web stats

Nearly half of world’s largest companies factoring carbon costs into business plans

CDP report on carbon costs

Image courtesy CDP

Corporate accounting for the cost of carbon is rising, with the number of companies using or planning to use an internal carbon price1 increasing 80% over just five years2 , according to new research from CDP (Carbon Disclosure Project), a nonprofit that runs a global environmental disclosure system.

Of nearly 6,000 companies surveyed on carbon pricing in 2020, more than 2,000 — representing over US$27 trillion in market capitalization — disclosed that they currently use an internal carbon price or plan to implement one within the next two years.

The latest CDP research reveals that nearly half of the world’s 500 biggest companies3 are now factoring this type of carbon accounting4 into their business plans. This includes Microsoft, Ørsted and Mitsubishi Corporation, all of which disclosed that they have already adopted an internal carbon price.

CDP’s analysis found that the median internal carbon price disclosed by companies in 2020 was $25 per metric ton of CO2e5, with companies in Asia and Europe implementing the highest average price of $28. However, with more countries bringing in carbon pricing regulation, and carbon prices soaring to all-time highs in the EU emissions trading scheme this year (rising to over €40 / US$44.80 in March), it is clear that corporations need to up the carbon prices they are currently accounting for internally, says CDP.

That said, the data does indicate that the majority of companies use evolutionary prices that adjust over time, suggesting that corporates worldwide may be preparing for greater risks from their carbon emissions in the years to come.

A full 11 out of the 13 sectors covered — including fossil fuels, manufacturing and financial services — saw an increase in the share of companies using or planning for an internal carbon price between 2019 and 2020. This is a notable shift from 2018 to 2019 where only 4 of the 13 industries saw an increase. Internal carbon pricing is most common in the power industry, with 56% of companies currently using internal carbon pricing and 15% planning to implement this within the next two years.

The research covered 5,952 corporates from 84 countries. All regions — bar Africa — saw an increase in the number of companies already using or planning to use an internal carbon price since 2018, with the largest absolute increase in Asia. In the region, China — which launched the world’s largest emissions trading scheme this year — saw a significant yearly increase, with 27% more companies saying they currently use or plan to use an internal carbon price from 2019 to 2020.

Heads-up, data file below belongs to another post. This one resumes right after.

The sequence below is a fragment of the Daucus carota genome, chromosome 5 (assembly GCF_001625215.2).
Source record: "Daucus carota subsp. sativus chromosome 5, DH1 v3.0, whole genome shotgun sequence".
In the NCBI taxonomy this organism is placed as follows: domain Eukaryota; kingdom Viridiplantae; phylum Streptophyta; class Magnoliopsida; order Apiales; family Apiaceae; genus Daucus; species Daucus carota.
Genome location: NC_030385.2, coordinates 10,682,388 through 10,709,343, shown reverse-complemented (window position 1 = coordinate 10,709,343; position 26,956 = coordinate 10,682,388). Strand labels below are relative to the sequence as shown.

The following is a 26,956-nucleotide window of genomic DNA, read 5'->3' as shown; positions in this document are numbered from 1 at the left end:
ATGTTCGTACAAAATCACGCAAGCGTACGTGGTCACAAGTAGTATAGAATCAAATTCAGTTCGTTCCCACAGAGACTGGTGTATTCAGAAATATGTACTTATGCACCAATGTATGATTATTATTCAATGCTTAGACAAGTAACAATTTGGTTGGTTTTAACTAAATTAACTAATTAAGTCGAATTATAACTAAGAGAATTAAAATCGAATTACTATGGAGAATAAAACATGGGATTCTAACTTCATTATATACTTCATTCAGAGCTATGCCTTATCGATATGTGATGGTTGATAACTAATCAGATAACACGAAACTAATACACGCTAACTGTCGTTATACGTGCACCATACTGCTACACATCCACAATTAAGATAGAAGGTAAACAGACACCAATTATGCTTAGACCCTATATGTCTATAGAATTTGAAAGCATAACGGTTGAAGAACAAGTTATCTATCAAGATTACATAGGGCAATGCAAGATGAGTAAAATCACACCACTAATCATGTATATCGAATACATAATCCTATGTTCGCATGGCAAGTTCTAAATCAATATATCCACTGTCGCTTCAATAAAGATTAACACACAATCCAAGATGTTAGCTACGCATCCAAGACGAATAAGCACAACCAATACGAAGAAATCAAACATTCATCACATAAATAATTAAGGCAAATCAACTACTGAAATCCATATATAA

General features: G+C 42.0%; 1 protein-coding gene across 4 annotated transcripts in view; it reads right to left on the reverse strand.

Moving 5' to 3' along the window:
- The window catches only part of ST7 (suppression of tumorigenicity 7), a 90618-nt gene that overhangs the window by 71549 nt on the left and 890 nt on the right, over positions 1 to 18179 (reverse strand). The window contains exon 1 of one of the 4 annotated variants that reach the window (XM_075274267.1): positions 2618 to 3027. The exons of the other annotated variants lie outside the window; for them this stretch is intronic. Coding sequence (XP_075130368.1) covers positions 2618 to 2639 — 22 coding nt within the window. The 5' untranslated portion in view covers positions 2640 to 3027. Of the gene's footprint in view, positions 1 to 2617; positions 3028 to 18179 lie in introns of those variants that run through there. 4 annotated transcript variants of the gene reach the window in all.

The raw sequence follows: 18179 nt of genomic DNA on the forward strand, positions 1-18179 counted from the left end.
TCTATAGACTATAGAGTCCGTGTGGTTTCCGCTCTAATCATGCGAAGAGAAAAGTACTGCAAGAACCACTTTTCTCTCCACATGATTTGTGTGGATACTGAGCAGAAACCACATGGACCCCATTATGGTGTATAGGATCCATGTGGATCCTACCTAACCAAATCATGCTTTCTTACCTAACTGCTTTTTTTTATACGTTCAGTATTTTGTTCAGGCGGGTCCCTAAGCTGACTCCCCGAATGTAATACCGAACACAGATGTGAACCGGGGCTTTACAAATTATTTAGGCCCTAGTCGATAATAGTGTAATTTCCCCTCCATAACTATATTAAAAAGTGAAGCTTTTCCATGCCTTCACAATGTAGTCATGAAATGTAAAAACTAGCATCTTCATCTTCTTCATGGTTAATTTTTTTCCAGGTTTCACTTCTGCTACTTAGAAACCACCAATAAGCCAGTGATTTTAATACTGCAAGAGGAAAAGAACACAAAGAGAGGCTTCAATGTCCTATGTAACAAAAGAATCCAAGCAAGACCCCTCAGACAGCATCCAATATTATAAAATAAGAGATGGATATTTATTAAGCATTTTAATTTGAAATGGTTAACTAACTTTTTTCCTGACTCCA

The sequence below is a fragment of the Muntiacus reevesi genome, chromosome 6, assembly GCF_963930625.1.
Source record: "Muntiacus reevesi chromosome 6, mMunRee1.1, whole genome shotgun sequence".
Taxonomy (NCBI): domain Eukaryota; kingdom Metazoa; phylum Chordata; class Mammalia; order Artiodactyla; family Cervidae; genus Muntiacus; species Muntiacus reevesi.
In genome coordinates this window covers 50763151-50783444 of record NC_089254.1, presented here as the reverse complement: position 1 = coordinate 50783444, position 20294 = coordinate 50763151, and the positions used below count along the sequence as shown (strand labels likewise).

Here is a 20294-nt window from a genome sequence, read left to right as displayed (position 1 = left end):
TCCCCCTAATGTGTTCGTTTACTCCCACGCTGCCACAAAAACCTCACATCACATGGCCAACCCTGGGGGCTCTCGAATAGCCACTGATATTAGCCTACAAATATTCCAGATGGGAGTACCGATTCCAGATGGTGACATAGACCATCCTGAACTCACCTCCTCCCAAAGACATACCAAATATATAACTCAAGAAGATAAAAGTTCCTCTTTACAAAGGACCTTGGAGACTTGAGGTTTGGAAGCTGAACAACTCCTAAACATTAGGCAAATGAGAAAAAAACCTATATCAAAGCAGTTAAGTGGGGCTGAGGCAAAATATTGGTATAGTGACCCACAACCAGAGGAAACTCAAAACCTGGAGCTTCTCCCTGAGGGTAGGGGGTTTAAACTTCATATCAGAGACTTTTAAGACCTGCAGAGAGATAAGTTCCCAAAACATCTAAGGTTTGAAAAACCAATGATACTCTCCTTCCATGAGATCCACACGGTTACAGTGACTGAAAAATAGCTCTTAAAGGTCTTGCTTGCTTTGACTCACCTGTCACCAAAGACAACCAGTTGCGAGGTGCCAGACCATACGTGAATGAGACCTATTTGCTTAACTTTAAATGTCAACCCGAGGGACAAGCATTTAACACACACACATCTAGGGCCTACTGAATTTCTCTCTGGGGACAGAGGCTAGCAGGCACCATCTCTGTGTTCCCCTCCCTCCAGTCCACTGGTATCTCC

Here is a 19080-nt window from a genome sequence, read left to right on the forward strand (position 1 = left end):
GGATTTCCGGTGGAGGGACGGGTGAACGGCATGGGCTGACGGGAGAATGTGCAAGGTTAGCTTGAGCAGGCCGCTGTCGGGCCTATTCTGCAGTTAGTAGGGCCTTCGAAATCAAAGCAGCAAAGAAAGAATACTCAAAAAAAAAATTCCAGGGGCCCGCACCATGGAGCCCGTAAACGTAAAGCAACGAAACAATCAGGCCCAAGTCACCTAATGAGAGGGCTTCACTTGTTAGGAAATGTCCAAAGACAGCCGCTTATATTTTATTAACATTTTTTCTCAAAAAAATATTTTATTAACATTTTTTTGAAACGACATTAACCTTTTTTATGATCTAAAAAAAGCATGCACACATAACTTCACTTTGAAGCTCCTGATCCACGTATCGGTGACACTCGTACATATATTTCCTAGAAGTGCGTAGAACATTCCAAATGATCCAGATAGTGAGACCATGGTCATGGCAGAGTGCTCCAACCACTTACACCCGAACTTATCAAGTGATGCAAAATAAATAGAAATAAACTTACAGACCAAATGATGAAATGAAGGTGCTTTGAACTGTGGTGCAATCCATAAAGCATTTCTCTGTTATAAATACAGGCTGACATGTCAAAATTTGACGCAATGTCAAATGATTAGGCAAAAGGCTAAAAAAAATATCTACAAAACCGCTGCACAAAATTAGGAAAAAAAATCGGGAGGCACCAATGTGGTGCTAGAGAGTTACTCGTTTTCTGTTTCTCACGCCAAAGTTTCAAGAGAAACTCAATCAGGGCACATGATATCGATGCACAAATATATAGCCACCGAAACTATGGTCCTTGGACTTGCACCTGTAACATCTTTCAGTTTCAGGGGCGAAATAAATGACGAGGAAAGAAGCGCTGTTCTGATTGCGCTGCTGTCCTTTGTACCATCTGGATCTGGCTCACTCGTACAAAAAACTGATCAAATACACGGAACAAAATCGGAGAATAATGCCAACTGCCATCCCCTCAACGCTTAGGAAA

The data demonstrates a correlation between companies setting an internal carbon price and taking other actions to reduce emissions, with a higher percentage of the companies currently implementing an internal carbon price also setting comprehensive emissions reduction targets or using more renewable energy.

In terms of why companies use internal carbon pricing, 60% of all respondents flagged driving low-carbon investment as a key reason (a 15% increase from 2019), while improving energy efficiency and changing internal behavior were also highlighted as objectives.

Companies also disclosed that they use internal carbon prices to address current or future regulation that could increase the cost of emissions and have a financial impact on their business.

This is in the context of an increase in regulation globally — 64 carbon pricing initiatives are currently in place or scheduled by governments and regulators, up from 61 in 2019.

However, despite 1,830 companies saying that they currently face or expect regulation on the price of carbon, 60% of these (over 1,100) did not identify it as a substantive risk to their business. This is concerning as it shows a potential gap in climate risk data being provided to investors, according to CDP.

Nicolette Bartlett, global director of climate change at CDP, commented, Our latest data shows a clear correlation between companies putting a price on carbon and those taking other strategic decisions to combat climate change. With the urgency of the climate crisis requiring a systemic shift in corporate behaviour, it is encouraging to see such an increase in the number of global companies taking positive steps forward, and pricing carbon risks into their businesses.

“However, with more carbon pricing systems emerging every year, prices rocketing and an increase in regulation which places an effective price on carbon emissions, companies need to start anticipating these inevitable policy shifts, taking action in their value chains, and disclosing these risks to their shareholders.

“Governments, too, should take note of this trend and be confident in upping their ambition on carbon regulation as a key lever to incentivize corporate and societal progress in reducing global emissions.”

CDP is said to be the largest repository of corporate information on internal carbon pricing, with data collected every year since 2014.

Policymakers, regulators and international institutions engage with CDP to understand corporate exposure to carbon pricing regulation, alongside the uptake of internal carbon pricing as a tool to support the transition to a low-carbon economy.

Putting a Price on Carbon: The state of internal carbon pricing by corporates globally is available for free download online.

Historic data on internal carbon pricing can be access on CDP’s tool, Carbon Pricing Connect.

1An internal price places a monetary value on greenhouse gas emissions, which businesses can then factor into investment decisions and business operations
2 Since 2015
3 226 of the top 500 companies by market cap in the FTSE Global All Cap Index
4Currently using an internal carbon price or planning to do so over the next two years
5 Carbon dioxide equivalent